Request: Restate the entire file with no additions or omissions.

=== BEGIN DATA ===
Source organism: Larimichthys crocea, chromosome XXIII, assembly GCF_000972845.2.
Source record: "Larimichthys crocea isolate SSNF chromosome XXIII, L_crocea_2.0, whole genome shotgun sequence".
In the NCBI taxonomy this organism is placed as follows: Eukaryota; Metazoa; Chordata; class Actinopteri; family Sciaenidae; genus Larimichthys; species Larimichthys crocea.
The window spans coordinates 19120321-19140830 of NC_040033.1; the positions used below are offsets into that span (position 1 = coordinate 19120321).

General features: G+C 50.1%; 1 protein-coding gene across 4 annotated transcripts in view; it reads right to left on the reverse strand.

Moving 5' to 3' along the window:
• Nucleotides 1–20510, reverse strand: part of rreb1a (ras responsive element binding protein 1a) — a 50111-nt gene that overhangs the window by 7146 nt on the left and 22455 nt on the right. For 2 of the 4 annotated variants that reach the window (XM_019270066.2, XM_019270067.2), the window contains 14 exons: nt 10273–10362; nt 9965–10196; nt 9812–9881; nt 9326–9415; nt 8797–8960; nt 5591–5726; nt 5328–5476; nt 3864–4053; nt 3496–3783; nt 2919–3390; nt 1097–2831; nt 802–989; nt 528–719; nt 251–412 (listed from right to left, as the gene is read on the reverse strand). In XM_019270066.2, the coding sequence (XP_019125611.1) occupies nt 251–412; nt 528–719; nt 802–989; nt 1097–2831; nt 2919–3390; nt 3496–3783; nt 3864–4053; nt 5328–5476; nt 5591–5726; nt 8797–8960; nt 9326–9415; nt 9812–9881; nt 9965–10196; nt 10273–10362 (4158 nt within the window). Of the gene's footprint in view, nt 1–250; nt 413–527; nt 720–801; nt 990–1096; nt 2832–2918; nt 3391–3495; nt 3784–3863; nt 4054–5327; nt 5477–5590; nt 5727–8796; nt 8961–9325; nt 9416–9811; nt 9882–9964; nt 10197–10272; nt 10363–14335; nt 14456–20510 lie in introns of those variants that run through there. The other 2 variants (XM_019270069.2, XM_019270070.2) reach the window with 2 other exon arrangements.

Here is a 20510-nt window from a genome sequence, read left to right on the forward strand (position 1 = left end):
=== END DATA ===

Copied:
Source organism: Larimichthys crocea, chromosome XXIII, assembly GCF_000972845.2.
Source record: "Larimichthys crocea isolate SSNF chromosome XXIII, L_crocea_2.0, whole genome shotgun sequence".
In the NCBI taxonomy this organism is placed as follows: Eukaryota; Metazoa; Chordata; class Actinopteri; family Sciaenidae; genus Larimichthys; species Larimichthys crocea.
The window spans coordinates 19120321-19140830 of NC_040033.1; the positions used below are offsets into that span (position 1 = coordinate 19120321).

General features: G+C 50.1%; 1 protein-coding gene across 4 annotated transcripts in view; it reads right to left on the reverse strand.

Moving 5' to 3' along the window:
• Nucleotides 1–20510, reverse strand: part of rreb1a (ras responsive element binding protein 1a) — a 50111-nt gene that overhangs the window by 7146 nt on the left and 22455 nt on the right. For 2 of the 4 annotated variants that reach the window (XM_019270066.2, XM_019270067.2), the window contains 14 exons: nt 10273–10362; nt 9965–10196; nt 9812–9881; nt 9326–9415; nt 8797–8960; nt 5591–5726; nt 5328–5476; nt 3864–4053; nt 3496–3783; nt 2919–3390; nt 1097–2831; nt 802–989; nt 528–719; nt 251–412 (listed from right to left, as the gene is read on the reverse strand). In XM_019270066.2, the coding sequence (XP_019125611.1) occupies nt 251–412; nt 528–719; nt 802–989; nt 1097–2831; nt 2919–3390; nt 3496–3783; nt 3864–4053; nt 5328–5476; nt 5591–5726; nt 8797–8960; nt 9326–9415; nt 9812–9881; nt 9965–10196; nt 10273–10362 (4158 nt within the window). Of the gene's footprint in view, nt 1–250; nt 413–527; nt 720–801; nt 990–1096; nt 2832–2918; nt 3391–3495; nt 3784–3863; nt 4054–5327; nt 5477–5590; nt 5727–8796; nt 8961–9325; nt 9416–9811; nt 9882–9964; nt 10197–10272; nt 10363–14335; nt 14456–20510 lie in introns of those variants that run through there. The other 2 variants (XM_019270069.2, XM_019270070.2) reach the window with 2 other exon arrangements.

Here is a 20510-nt window from a genome sequence, read left to right on the forward strand (position 1 = left end):